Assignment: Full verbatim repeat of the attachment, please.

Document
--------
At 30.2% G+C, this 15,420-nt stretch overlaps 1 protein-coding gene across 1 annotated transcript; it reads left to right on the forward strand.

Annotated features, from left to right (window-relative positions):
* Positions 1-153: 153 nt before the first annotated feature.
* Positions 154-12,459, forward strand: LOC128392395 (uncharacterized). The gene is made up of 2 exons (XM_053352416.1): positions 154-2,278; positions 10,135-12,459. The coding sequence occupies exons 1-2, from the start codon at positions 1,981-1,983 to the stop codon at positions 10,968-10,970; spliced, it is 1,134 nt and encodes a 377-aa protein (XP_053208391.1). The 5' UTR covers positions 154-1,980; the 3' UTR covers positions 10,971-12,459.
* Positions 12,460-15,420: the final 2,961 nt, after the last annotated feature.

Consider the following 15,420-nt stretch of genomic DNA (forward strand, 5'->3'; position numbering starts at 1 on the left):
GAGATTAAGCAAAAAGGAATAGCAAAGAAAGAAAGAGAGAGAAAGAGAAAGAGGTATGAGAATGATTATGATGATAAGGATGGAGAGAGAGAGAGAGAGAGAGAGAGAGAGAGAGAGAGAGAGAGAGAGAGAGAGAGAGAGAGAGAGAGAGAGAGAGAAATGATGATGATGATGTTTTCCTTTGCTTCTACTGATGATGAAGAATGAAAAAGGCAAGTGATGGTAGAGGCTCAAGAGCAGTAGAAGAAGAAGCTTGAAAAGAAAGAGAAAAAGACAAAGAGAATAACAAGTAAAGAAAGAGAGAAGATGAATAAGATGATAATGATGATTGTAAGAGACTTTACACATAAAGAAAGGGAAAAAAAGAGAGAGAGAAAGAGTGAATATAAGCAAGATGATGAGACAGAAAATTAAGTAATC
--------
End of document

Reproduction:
At 30.2% G+C, this 15,420-nt stretch overlaps 1 protein-coding gene across 1 annotated transcript; it reads left to right on the forward strand.

Annotated features, from left to right (window-relative positions):
* Positions 1-153: 153 nt before the first annotated feature.
* Positions 154-12,459, forward strand: LOC128392395 (uncharacterized). The gene is made up of 2 exons (XM_053352416.1): positions 154-2,278; positions 10,135-12,459. The coding sequence occupies exons 1-2, from the start codon at positions 1,981-1,983 to the stop codon at positions 10,968-10,970; spliced, it is 1,134 nt and encodes a 377-aa protein (XP_053208391.1). The 5' UTR covers positions 154-1,980; the 3' UTR covers positions 10,971-12,459.
* Positions 12,460-15,420: the final 2,961 nt, after the last annotated feature.

Consider the following 15,420-nt stretch of genomic DNA (forward strand, 5'->3'; position numbering starts at 1 on the left):
GAGATTAAGCAAAAAGGAATAGCAAAGAAAGAAAGAGAGAGAAAGAGAAAGAGGTATGAGAATGATTATGATGATAAGGATGGAGAGAGAGAGAGAGAGAGAGAGAGAGAGAGAGAGAGAGAGAGAGAGAGAGAGAGAGAGAGAGAGAGAGAGAGAGAAATGATGATGATGATGTTTTCCTTTGCTTCTACTGATGATGAAGAATGAAAAAGGCAAGTGATGGTAGAGGCTCAAGAGCAGTAGAAGAAGAAGCTTGAAAAGAAAGAGAAAAAGACAAAGAGAATAACAAGTAAAGAAAGAGAGAAGATGAATAAGATGATAATGATGATTGTAAGAGACTTTACACATAAAGAAAGGGAAAAAAAGAGAGAGAGAAAGAGTGAATATAAGCAAGATGATGAGACAGAAAATTAAGTAATC